A small crack or hole where insects live?

By | Category: Travel news

How effective will a campaign be to attract tourists to Scotland if VisitScotland promotes a theme Scots don’t understand?

At this time of the year, tour operators in particular are issuing their hot tips for 2018. (As usual we’ll be bringing you some of them over the Christmas period) This year VisitScotland has also identified a top trend but it has run into a slight problem.

It says that “Còsagach” will be a top theme for 2018 and compares it to the Danish “Hygge.” (Why not Welsh “cwtch” which appears on many Welsh tourism souvenirs.) According to VisitScotland, “còsagach” means to feel snug, warm and comforted. I suppose it is a bit like Linus from the Peanuts cartoons and his security blanket. It provides that feeling of comfort that is hard to explain yet most people have an understanding of what it is.

Unfortunately for VisitScotland the word may not mean that at all. Some academics claim that the word actually means an insect nest or a whole in which they live. In an article in Bella Caledonia written by Calum Macleod, he pointed out that the was not in circulation amongst Gaelic speakers and others, like him, had to seek dictionary support to find out what it meant. It is unlikely therefore that “Còsagach” will be a top theme since very few understand the word. Other Gaelic speakers commented on Macleod’s article and, of the twelve comments at the time of writing, one (K.A.Mylchreest) “seasgair” as being more appropriate. The consensus seems to be that the word “Còsagach” means a little hole or crack where insects live.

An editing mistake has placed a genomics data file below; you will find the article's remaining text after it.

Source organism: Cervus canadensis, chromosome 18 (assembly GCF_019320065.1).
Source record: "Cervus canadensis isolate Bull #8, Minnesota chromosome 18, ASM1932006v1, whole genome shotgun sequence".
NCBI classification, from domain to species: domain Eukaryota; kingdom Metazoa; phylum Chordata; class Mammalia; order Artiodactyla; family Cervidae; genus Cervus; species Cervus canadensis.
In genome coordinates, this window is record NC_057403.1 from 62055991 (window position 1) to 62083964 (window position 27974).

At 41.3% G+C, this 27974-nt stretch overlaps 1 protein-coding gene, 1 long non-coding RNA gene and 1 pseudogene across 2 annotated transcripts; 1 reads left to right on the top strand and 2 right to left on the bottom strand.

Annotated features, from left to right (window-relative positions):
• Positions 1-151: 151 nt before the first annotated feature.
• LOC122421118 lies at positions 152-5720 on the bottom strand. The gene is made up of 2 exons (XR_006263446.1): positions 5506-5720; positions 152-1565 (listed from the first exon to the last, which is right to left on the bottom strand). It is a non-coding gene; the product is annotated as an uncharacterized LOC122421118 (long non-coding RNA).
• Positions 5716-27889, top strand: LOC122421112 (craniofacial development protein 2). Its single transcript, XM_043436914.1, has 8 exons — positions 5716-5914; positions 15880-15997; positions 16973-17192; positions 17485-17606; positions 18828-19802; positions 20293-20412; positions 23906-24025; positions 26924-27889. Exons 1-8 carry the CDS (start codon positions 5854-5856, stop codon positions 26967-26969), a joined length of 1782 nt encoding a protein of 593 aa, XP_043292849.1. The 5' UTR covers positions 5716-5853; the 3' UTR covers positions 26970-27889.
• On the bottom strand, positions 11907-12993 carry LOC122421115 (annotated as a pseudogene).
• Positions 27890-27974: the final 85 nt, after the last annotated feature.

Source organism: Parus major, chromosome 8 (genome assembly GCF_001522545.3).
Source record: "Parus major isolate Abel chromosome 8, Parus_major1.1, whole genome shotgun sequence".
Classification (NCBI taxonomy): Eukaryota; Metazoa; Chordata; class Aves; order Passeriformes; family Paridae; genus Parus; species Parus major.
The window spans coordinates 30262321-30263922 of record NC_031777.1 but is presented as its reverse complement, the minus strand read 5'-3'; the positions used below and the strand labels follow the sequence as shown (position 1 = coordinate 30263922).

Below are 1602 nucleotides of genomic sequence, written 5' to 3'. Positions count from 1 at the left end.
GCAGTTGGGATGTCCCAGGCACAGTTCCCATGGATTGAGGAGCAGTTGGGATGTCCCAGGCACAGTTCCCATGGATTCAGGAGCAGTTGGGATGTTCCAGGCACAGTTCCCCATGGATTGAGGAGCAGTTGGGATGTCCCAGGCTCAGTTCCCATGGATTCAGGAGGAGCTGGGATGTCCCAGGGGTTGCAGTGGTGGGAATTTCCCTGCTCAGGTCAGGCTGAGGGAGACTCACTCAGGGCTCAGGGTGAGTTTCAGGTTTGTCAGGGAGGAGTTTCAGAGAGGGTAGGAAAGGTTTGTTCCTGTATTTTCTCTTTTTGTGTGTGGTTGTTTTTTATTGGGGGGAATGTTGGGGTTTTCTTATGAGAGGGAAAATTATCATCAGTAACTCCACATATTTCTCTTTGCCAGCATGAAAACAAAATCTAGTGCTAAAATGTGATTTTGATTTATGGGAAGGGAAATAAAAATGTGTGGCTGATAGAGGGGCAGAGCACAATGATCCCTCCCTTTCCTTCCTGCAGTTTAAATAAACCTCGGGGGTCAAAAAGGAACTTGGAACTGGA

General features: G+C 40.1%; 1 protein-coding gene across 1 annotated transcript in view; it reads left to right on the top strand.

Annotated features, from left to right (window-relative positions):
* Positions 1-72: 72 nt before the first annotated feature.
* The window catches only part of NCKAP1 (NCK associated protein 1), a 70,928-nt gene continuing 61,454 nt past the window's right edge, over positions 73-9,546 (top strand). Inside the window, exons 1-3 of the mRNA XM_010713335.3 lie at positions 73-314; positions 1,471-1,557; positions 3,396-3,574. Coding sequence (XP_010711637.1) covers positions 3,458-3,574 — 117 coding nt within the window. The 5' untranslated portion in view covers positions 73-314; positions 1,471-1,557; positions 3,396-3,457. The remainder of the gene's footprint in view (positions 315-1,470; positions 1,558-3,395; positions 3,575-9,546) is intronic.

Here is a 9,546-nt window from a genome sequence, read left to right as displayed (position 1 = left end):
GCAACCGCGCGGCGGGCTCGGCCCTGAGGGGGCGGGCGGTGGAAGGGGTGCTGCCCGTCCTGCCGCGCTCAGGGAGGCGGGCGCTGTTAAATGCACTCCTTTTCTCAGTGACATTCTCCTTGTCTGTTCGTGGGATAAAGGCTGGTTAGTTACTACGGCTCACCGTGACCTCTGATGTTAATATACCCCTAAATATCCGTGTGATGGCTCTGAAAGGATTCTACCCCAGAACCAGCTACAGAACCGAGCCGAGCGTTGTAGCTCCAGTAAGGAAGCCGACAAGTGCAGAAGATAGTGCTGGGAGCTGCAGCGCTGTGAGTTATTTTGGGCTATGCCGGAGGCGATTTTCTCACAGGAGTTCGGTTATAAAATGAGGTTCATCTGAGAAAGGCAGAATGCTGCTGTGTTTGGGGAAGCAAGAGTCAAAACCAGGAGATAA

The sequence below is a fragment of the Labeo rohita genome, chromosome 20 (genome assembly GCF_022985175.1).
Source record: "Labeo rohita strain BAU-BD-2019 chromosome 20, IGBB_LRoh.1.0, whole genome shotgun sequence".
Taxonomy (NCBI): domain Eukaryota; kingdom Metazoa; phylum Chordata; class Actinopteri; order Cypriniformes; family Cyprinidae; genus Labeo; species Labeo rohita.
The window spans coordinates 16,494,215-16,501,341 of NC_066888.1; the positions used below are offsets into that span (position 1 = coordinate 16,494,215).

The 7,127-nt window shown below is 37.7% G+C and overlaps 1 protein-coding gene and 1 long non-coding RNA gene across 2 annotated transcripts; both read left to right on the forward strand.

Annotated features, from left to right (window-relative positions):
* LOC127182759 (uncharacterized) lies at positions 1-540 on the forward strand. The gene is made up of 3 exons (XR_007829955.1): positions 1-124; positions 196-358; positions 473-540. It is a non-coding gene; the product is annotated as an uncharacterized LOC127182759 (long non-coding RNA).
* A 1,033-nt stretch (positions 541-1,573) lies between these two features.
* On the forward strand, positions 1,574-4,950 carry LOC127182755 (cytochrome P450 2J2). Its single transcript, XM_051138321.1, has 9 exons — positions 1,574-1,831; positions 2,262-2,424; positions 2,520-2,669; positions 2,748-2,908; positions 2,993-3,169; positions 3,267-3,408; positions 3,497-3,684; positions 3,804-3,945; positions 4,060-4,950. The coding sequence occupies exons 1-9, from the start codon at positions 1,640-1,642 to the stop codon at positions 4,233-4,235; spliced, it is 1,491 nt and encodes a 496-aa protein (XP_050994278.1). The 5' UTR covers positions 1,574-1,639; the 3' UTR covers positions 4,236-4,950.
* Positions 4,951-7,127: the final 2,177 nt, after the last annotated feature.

Macleod says in his piece, “As a result many feel insecure about their Gaelic literacy skills. Trumpeting obscure terms like Còsagach could well compound that insecurity.”

Without getting into the argument but possible starting another, does this matter. Yes it does to Gaelic speakers and those championing the language, particularly since the word seems to have been misused. But in tourist terms it matters as well. It could suggest that VisitScotland doesn’t understand the country they are promoting. On the other hand it has given a shot of publicity to Scotland and might encourage more people to visit the country even if only to the Gaelic speaking areas where visitors can ask what “Còsagach” really means.

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